The ioSafe Duo: Black box levels of protection?

Written by Erik Vlietinck

ioSafe

Review: You want a tough storage system? Well here's one of the toughest we've found. The ioSafe Duo.

The ioSafe Duo unit is a hard drive / SSD drive unit for two disks that you can set up in RAID 0, 1, JBOD or Span. As with all ioSafe digital storage equipment, the unit is fireproof, waterproof and theft-proof. It’s available as an empty box or pre-loaded with two hard disk drives of 4TB or 8TB each. The unit supports drives of up to 12TB, has a USB-A port and one USB-C port at the front and connects to your computer through a USB-C type USB 3.2 Gen 2 port on the back. In theory, the unit can deliver 10 Gbps throughput.

Inside my 8TB test unit were two Seagate IronWolf disks. Those are Seagate’s NAS disks and the ones in my 8TB ioSafe Duo test unit were 5900rpm drives — not the fastest of the pack but the most silent and probably the ones that will last the longest as well. A full list of qualified drives is available here.

The unit is made of black matte metal with a laser-etched flame on one side and the ioSafe logo on the front door. It weighs 15kg, which is entirely attributable to the fireproof and waterproof materials. Behind the fireproof front door which weighs a tonne by itself, is another — waterproof — door. A nice side-effect of these massive physical protection layers is that this RAID box is silent. You can’t hear the disks spinning nor the fan running, not even in a quiet office. There’s simply too much mass for the noise to reverberate.

Built for toughness

The Duo is designed to resist a temperature of up to 840 degrees Celsius for 30 minutes and ingress from waterjets and submersion in 3 metres of water for 72 hours (three days). All of the ports and even the RAID jumpers and fan at the back are exposed, yet they all resist fire and water without the need for further protection like silicon gaskets, etc. That’s all due to DataCast and HydroSafe (waterproof) technology, both ioSafe patents.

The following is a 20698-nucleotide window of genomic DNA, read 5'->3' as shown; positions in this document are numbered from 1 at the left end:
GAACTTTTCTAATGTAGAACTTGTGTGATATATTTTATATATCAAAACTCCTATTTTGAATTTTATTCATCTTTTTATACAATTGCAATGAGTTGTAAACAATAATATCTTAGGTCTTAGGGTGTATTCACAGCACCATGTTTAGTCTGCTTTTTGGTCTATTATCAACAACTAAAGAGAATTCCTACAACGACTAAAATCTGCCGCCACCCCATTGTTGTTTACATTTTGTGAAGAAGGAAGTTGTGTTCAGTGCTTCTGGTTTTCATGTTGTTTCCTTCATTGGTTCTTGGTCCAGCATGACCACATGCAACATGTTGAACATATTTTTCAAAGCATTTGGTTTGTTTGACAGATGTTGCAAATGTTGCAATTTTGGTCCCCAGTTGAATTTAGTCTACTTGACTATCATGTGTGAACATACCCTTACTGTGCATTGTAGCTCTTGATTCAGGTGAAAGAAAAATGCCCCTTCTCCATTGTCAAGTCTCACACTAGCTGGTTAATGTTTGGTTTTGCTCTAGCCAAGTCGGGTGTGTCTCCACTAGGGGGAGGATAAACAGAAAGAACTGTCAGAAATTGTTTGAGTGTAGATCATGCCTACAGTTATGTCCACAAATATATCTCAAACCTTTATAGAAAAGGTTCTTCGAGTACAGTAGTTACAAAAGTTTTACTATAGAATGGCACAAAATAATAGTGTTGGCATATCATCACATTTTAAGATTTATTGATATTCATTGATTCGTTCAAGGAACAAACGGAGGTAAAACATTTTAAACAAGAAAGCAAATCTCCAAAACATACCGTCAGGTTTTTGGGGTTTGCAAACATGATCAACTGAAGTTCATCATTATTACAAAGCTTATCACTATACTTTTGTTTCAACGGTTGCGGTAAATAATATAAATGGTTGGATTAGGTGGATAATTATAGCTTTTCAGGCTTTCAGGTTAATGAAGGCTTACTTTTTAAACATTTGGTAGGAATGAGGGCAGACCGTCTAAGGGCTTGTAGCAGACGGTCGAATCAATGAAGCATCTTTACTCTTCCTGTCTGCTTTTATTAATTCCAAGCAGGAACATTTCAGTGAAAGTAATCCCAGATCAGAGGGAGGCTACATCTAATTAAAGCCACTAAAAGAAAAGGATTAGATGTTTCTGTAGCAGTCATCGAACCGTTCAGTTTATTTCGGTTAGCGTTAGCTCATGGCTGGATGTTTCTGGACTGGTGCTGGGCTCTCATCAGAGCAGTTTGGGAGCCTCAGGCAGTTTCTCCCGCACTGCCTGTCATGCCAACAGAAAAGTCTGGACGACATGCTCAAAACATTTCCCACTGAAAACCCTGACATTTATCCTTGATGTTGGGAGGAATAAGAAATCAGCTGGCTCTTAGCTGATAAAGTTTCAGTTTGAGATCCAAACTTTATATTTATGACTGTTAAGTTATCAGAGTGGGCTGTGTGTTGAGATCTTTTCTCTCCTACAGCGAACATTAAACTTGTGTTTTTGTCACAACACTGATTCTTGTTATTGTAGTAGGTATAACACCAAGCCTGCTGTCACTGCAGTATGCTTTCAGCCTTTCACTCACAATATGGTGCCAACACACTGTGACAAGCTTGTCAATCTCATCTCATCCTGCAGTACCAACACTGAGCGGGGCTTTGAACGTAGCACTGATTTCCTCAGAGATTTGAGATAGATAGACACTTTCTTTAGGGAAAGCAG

All this protection doesn’t mean you can’t exchange the internals like disks and the ventilator. The Duo’s fan, for example, can be replaced with the use of a screwdriver only and it doesn’t even require you to open the box.

Furthermore, if you want to replace disks — or simply start with an empty Duo — that’s possible too. Inside the shipping box, you’ll even find a specially designed hex tool that flexes to prevent you from under/over-tightening the screws or damaging the waterproof gasket. As I see it, the only real point of failure of the Duo is the disks.

That’s why ioSafe advises keeping them set at the default RAID 1 configuration, which offers disk failure protection. Of course, if you want the most stringent protection in that department, you’ll need a RAID 5 box (and even then you’re not 100% protected as even the briefest of power glitches while the RAID is rebuilding will render the checksum, on which RAID 5 depends to rebuild the data after disk failure, useless).

The Duo is your best bet for a safe local backup and, in my opinion, much more secure than cloud backups where you have to take into account a number of issues like exposure to hacking. It’s relatively fast as well, although the Duo isn’t a speed demon. The fastest throughput I was able to squeeze out of the 5900rpm disks was 220MB/sec. If you fill it up with two SSDs you should be able to reach speeds of around 400MB/sec, even in RAID 1 configuration.

The Duo can be had for $399 if you buy the empty box. For my 8TB test unit, you’ll pay $649. A 16TB version retails at $899. The Duo comes with two years of free data recovery service included.

Tags: Technology

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